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Published: September 14, 2021

Written by: Stefan Velikov


  • Twitch has just launched a new feature to its platform
  • The ad manager will help content creators with scheduling ads that play every 30 minutes
  • Many Twitch streamers weren’t exactly thrilled by the new addition

Streamers interpreted Twitch’s new ad manager feature as a sign that the company is ignoring the hate raid problem.

Twitch’s New Ad Manager Feature

The global video game streaming platform Twitch has rolled out a new feature for its platform.  The ad manager went live on September 13 and is planned as an optional tool to relieve content creators’ difficulties. It allows streamers to schedule their advertisements, set their length, and delay them when needed.

Sadly, the ad manager doesn’t seem to have an option that completely removes the pre-roll ads but there seems to be a workaround solution – if creators set the time of their own ads to correspond to the time and length of the pre-roll ads, the tool will play the custom ads instead. ?? do so, users have to make their ads 90 seconds long and have them play each 30 minutes.

The ad manager comes with an official comprehensive guide that quickly teaches content creators how to make the most of it.

Some of Twitch’s Content Creators Aren’t Amused

While the ad manager tool will definitely come in handy to many streamers, some weren’t so delighted to hear the news. That wasn’t by any means because of the ad manager itself but rather because people interpreted its addition as a sign that Twitch is ignoring the hate raid problem.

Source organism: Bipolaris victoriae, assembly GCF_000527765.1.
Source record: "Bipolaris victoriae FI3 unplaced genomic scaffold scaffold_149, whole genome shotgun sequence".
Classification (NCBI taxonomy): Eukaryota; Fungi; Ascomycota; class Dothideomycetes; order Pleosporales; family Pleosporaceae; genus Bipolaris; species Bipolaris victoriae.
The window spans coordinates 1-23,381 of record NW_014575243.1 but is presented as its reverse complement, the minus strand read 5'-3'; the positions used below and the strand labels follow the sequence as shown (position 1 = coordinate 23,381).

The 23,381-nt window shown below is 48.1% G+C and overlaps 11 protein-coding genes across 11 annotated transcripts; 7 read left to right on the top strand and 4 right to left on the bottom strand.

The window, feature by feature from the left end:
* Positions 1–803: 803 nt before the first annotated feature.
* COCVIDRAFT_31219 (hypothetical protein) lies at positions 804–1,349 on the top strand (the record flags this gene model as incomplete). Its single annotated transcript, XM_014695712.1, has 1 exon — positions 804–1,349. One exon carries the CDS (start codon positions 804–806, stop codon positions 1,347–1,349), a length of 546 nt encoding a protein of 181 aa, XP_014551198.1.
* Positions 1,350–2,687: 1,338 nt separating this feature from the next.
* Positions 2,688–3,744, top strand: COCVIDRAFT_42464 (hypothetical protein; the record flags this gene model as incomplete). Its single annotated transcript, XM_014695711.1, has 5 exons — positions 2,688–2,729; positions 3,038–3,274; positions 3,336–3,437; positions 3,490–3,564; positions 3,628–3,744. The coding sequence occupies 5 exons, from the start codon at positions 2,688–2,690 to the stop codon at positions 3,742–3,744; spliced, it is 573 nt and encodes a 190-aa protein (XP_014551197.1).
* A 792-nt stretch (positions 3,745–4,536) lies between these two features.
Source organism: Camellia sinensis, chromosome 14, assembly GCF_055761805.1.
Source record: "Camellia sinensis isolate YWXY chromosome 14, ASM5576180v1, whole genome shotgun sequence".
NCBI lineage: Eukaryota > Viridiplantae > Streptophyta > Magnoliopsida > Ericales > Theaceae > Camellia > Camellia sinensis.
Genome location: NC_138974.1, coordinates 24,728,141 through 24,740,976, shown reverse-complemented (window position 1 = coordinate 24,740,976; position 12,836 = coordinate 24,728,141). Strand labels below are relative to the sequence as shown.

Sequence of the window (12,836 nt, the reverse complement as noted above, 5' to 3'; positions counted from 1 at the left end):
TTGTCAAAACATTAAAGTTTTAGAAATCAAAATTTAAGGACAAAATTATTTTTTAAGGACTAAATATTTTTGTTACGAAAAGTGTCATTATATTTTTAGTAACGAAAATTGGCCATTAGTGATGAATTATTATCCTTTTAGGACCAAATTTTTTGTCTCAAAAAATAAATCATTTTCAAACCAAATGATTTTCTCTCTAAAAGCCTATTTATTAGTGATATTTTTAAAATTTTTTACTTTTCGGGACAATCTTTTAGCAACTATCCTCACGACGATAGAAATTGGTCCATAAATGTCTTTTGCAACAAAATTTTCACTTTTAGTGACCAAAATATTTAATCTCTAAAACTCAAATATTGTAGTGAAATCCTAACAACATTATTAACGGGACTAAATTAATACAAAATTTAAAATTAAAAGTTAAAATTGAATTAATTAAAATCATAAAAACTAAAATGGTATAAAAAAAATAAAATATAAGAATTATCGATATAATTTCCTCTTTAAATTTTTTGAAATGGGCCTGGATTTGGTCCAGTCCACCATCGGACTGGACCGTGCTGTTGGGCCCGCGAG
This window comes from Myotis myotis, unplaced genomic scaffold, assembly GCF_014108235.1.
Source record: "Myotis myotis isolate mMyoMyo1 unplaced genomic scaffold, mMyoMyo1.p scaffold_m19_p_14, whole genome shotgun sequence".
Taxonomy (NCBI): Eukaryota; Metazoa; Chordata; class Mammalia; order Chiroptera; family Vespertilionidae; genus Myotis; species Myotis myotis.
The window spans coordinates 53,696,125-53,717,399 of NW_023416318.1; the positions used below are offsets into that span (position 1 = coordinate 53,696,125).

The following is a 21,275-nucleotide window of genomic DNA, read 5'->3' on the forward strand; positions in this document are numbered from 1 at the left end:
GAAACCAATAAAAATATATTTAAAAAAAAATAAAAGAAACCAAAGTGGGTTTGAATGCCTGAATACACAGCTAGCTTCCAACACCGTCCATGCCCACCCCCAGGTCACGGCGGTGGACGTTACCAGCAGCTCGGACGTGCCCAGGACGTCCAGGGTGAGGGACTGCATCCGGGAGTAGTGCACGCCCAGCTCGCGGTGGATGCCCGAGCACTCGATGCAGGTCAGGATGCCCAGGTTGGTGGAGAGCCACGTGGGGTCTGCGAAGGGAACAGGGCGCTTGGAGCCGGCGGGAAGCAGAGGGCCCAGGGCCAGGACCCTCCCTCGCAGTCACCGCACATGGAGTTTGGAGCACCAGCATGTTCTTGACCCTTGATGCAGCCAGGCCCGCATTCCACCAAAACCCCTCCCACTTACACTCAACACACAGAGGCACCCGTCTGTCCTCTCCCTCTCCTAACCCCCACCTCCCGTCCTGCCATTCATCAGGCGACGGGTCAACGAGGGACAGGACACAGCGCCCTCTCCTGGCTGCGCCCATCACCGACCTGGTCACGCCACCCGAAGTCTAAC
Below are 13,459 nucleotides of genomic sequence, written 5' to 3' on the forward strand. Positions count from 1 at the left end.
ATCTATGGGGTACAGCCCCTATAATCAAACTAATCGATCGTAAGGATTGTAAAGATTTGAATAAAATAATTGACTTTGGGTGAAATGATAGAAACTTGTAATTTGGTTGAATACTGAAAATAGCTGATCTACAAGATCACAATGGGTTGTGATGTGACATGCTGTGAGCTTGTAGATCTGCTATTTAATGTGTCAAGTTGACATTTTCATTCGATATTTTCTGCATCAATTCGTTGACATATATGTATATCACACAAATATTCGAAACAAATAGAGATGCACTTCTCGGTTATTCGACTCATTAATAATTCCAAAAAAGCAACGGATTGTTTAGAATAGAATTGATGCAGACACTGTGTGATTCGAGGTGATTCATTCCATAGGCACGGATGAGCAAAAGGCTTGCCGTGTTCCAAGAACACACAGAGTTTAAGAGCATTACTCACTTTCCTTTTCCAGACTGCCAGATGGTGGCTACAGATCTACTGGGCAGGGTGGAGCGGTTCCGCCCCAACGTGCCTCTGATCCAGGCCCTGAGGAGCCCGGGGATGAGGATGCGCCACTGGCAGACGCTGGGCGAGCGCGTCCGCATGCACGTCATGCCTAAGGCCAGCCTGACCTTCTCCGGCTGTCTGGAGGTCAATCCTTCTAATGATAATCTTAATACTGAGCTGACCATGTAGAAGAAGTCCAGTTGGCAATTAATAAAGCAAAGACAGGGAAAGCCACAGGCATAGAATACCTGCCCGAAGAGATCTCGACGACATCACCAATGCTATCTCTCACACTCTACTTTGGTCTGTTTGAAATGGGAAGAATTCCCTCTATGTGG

Several victims of hate raids raised their voices to mention that they are still regularly harassed by ill-intended users whole Twitch is doing nothing about it. While convenient, the ad manager doesn’t do anything to solve the hate problem and people want to see it end already.

Despite those users’ spite being understandable, it isn’t entirely fair to say that Twitch has been taking no action. The streaming platform has tried to diminish hate raiders’ impact since day one. It tried banning their account and introducing chat filters. Despite that, fact remains that it is much easier for a large group of people to break the rules than it is for the company to uphold them. Harassers can always make new accounts and hop back in.

That doesn’t mean Twitch will just stay idle though. The platform is already trying to take matters beyond the digital space and sue users Cruzzcontrol and CreatineOverdose who are believed to be two of the main hate raid ringleaders. The company hopes that if the legal action ends in success, it will serve as a warning to future offenders.

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